Botswana’s Dry Port in Namibia is struggling to attract business as the Durban port still remains the favoured choice by importers.
Speaking during a tour of the port here, the Dry Port manager, Derrick Mokgale said they have been trying to lobby government to help divert investors from using the Durban port but rather use the Namibian one.
According to Mokgale they have proposed that government put a clause in their tendering process that will bond importers to utilise the Namibian port instead of the Durban one.
“The Durban port is more competitive than us because they have an advantage of the rail and most of their products there come from China hence why we have decided to provide another alternative route which will have access to Europe, Brazil, USA.
“Another challenge is the absence of a weigh bridge services due to lack of land. The weigh bridge could have given us a competitive edge,” he said. Briefing the media this week, Trans Kalahari Corridor (TKC) secretariat executive director Leslie Mpofu said Botswana is set to benefit from being part of the North-South smart corridor, which has been identified by a study conducted by the African Union.
A smart corridor is a corridor that has harmonised regulations pertaining to transport regulations thus providing efficiency and effectiveness. The corridor comes from Durban in South Africa through Botswana, Zambia and Tanzania.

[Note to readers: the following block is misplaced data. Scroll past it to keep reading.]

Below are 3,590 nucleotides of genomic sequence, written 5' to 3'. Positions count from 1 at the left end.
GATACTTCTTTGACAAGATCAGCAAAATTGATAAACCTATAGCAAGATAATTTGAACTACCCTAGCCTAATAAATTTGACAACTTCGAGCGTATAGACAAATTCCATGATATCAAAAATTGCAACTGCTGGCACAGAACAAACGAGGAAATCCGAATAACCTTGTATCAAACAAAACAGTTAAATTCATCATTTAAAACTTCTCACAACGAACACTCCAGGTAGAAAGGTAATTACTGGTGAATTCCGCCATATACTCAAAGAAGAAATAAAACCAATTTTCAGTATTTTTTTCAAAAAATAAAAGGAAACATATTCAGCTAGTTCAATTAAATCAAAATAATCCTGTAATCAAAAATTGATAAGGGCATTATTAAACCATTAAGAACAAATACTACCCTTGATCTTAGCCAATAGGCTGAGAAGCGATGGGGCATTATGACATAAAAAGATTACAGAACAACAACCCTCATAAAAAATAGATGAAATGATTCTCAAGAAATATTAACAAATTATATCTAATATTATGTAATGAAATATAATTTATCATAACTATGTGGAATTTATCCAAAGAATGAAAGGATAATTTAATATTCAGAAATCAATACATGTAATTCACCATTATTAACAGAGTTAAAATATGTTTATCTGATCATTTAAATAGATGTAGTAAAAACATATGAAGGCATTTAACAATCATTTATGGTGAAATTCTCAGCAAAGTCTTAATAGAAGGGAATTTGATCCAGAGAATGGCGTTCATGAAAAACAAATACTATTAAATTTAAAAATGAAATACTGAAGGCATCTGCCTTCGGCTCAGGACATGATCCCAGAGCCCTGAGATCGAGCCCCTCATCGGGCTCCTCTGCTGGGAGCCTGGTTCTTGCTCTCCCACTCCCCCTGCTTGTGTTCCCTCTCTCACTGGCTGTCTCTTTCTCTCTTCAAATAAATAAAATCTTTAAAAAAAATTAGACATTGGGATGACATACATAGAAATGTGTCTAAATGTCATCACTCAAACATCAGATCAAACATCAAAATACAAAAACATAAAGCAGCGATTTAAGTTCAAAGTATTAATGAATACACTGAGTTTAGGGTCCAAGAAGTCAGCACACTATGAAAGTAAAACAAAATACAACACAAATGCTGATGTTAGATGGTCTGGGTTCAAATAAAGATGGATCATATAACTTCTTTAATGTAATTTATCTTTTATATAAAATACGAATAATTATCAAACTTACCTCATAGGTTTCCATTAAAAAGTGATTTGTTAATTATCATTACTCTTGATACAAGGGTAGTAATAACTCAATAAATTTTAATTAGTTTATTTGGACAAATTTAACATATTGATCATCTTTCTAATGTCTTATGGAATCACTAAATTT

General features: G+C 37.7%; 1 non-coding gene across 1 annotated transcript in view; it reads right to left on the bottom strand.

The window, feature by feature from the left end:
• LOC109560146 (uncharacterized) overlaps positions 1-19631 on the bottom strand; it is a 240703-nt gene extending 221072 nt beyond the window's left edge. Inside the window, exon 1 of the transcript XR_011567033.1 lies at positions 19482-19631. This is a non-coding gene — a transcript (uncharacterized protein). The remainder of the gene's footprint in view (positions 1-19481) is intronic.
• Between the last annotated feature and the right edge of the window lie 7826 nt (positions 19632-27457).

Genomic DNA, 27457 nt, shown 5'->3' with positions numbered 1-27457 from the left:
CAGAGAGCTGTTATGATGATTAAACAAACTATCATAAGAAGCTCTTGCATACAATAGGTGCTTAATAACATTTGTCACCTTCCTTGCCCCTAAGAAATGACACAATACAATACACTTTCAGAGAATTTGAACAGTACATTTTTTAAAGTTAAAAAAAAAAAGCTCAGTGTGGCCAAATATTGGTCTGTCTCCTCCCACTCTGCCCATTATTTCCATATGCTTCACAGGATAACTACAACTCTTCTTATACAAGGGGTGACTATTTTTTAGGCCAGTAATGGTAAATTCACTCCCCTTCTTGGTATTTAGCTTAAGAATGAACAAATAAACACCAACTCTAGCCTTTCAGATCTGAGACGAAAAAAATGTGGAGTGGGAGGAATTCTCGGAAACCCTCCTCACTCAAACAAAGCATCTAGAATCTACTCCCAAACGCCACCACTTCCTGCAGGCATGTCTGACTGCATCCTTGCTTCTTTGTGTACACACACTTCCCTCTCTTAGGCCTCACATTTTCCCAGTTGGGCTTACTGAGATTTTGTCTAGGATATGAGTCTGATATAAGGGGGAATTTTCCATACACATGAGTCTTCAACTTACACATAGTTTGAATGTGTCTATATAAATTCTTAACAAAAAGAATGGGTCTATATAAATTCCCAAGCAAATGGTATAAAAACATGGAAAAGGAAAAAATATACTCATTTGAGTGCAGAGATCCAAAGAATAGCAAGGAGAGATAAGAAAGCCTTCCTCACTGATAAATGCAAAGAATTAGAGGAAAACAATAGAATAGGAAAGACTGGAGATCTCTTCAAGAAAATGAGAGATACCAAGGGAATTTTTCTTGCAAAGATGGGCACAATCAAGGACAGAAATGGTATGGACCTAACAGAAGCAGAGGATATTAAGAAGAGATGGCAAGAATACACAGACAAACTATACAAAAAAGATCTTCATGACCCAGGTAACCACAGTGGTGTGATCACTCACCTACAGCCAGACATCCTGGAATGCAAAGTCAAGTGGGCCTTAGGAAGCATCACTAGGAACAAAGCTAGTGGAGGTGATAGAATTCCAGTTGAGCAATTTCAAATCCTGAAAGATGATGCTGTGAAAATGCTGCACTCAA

Some of the benefits will entail access to simplified regulations, which will ensure trade runs smoothly between the countries as well as enhance diversification drive thus enhancing the
country’s competitive advantage.
“The findings of a study which was conducted by a consultancy engaged by the African Union has identified the North-South corridor to be ideal to pilot the smart corridor.
The findings have come up with a model which can be adopted by the corridor management groups to implement the smart corridor,” he said.
According to Mpofu, they also promote intra-regional and international trade as well as tourism. Mpofu also noted that through the Trans Kalahari Corridor, they intend to facilitate seamless movement of goods and people and integrate trade, transport, logistics and travel systems of the participating countries with the objective of providing quality services at minimal costs, thereby increasing competitiveness of the SADC and SACU region.
Currently Botswana is part of the 19,000km Trans Kalahari corridor, which runs from Walvis Bay in Namibia through the Kgalagadi highway in Botswana passing through Lobatse to Zeerust in South Africa.
The corridor is aimed at simplifying and harmonising the requirements and controls that govern the movement of goods and people with a view of reducing transportation costs.
Other projects in the pipeline include the development of the truck ports along the corridor in Walvis Bay, Windhoek, Gobabis, Charles Hill, Kang, Sekoma, Jwaneng, Lobatse and Zeerust.
According to Mpofu, the truck ports will be used as places that ensure the safety and wellness of truck drivers adding that they need to rest after every 100km.